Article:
PB.36. Imaging in gynaecomastia: audit of referral and imaging practise to establish referral guidelines
© Bonam et al.; licensee BioMed Central Ltd. 2014
Published: 3 November 2014
There is variation in the literature and between breast units in use of imaging in clinically suspected gynaecomastia. Our study aim was to audit referral and imaging in our breast unit, formulating guidelines and standardising practise.
The authors performed retrospective data collection of imaging and pathology for clinically suspected gynaecomastia in our breast unit between January 2012 and May 2014, using hospital radiology and pathology computer information systems. Data included clinical history, clinical score (P1 to P5), ultrasound (U1 to U5) and mammographic scores (M1 to M5). Patients with clinical suspicion of malignancy (written on imaging request or P4/P5) were excluded. Descriptive statistics were performed.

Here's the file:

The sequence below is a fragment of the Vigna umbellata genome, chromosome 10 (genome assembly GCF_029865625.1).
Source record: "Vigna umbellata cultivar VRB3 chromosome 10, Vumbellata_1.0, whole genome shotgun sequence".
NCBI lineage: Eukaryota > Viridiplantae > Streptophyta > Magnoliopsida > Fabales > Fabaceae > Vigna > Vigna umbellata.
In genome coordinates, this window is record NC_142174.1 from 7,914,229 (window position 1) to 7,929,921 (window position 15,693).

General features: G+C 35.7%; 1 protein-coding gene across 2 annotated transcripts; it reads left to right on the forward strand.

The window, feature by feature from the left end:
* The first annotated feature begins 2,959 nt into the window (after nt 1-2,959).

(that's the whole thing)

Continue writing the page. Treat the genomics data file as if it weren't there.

A total of 177 male patients had been referred for imaging with P1 (19), P2 (113), P3 (11) or no P value (34), clinical history stating or querying gynaecomastia. Ultrasound was performed on all patients. All P1 and P2 patients were U1 or U2, and M1 or M2 if mammogram was performed (0/19 P1 patients, 20/113 P2 patients, 4/11 P3 patients). In P1, P2 and no P value patients, 6/166 patients underwent ultrasound-guided biopsy (5/6 B2 gynaecomastia, 1/6 B1 benign angiolipoma). In P3 patients, two biopsies were performed: B2 gynaecomastia in one patient, but one biopsy (M4U4) revealed B5b invasive carcinoma.
Imaging confirmed the clinical findings in all P1 and P2 patients, but a clinically unsuspected malignancy was diagnosed through imaging of a P3 patient. The findings support guideline formulation where imaging is not indicated for typical (P1, P2) gynaecomastia. Imaging should, however, be performed where there is any doubt at all about the clinical diagnosis.
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